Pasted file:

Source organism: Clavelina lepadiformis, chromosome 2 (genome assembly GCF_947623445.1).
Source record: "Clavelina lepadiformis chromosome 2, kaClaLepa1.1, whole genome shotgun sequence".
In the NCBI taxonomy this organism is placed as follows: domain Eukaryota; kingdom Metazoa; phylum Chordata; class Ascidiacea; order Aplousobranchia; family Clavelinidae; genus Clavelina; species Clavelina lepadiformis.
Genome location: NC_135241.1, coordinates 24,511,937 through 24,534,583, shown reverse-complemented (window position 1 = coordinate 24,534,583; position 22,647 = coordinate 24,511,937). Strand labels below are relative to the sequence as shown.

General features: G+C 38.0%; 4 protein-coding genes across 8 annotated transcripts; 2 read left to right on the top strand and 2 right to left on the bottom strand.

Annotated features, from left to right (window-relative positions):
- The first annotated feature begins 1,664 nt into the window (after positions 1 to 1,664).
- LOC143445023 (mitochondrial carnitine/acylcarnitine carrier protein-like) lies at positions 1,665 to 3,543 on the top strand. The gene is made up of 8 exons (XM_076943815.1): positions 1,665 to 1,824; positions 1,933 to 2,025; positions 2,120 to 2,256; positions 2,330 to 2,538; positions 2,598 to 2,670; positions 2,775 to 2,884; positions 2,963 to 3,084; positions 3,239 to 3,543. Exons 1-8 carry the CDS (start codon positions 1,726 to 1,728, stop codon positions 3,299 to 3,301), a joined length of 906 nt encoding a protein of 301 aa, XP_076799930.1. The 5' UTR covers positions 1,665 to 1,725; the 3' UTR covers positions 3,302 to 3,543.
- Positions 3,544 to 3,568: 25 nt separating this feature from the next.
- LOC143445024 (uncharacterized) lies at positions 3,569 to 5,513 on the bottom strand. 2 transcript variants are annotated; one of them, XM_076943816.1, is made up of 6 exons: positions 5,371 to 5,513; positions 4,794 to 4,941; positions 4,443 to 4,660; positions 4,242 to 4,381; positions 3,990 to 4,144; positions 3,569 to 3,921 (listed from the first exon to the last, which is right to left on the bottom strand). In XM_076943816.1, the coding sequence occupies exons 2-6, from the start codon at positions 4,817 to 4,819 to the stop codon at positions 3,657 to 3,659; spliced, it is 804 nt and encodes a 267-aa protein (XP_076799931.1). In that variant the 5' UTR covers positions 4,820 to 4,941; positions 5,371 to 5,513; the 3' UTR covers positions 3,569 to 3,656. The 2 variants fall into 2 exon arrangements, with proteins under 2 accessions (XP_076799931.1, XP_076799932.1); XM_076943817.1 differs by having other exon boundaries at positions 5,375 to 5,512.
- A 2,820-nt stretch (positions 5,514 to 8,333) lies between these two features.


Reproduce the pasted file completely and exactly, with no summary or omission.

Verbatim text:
Source organism: Clavelina lepadiformis, chromosome 2 (genome assembly GCF_947623445.1).
Source record: "Clavelina lepadiformis chromosome 2, kaClaLepa1.1, whole genome shotgun sequence".
In the NCBI taxonomy this organism is placed as follows: domain Eukaryota; kingdom Metazoa; phylum Chordata; class Ascidiacea; order Aplousobranchia; family Clavelinidae; genus Clavelina; species Clavelina lepadiformis.
Genome location: NC_135241.1, coordinates 24,511,937 through 24,534,583, shown reverse-complemented (window position 1 = coordinate 24,534,583; position 22,647 = coordinate 24,511,937). Strand labels below are relative to the sequence as shown.

General features: G+C 38.0%; 4 protein-coding genes across 8 annotated transcripts; 2 read left to right on the top strand and 2 right to left on the bottom strand.

Annotated features, from left to right (window-relative positions):
- The first annotated feature begins 1,664 nt into the window (after positions 1 to 1,664).
- LOC143445023 (mitochondrial carnitine/acylcarnitine carrier protein-like) lies at positions 1,665 to 3,543 on the top strand. The gene is made up of 8 exons (XM_076943815.1): positions 1,665 to 1,824; positions 1,933 to 2,025; positions 2,120 to 2,256; positions 2,330 to 2,538; positions 2,598 to 2,670; positions 2,775 to 2,884; positions 2,963 to 3,084; positions 3,239 to 3,543. Exons 1-8 carry the CDS (start codon positions 1,726 to 1,728, stop codon positions 3,299 to 3,301), a joined length of 906 nt encoding a protein of 301 aa, XP_076799930.1. The 5' UTR covers positions 1,665 to 1,725; the 3' UTR covers positions 3,302 to 3,543.
- Positions 3,544 to 3,568: 25 nt separating this feature from the next.
- LOC143445024 (uncharacterized) lies at positions 3,569 to 5,513 on the bottom strand. 2 transcript variants are annotated; one of them, XM_076943816.1, is made up of 6 exons: positions 5,371 to 5,513; positions 4,794 to 4,941; positions 4,443 to 4,660; positions 4,242 to 4,381; positions 3,990 to 4,144; positions 3,569 to 3,921 (listed from the first exon to the last, which is right to left on the bottom strand). In XM_076943816.1, the coding sequence occupies exons 2-6, from the start codon at positions 4,817 to 4,819 to the stop codon at positions 3,657 to 3,659; spliced, it is 804 nt and encodes a 267-aa protein (XP_076799931.1). In that variant the 5' UTR covers positions 4,820 to 4,941; positions 5,371 to 5,513; the 3' UTR covers positions 3,569 to 3,656. The 2 variants fall into 2 exon arrangements, with proteins under 2 accessions (XP_076799931.1, XP_076799932.1); XM_076943817.1 differs by having other exon boundaries at positions 5,375 to 5,512.
- A 2,820-nt stretch (positions 5,514 to 8,333) lies between these two features.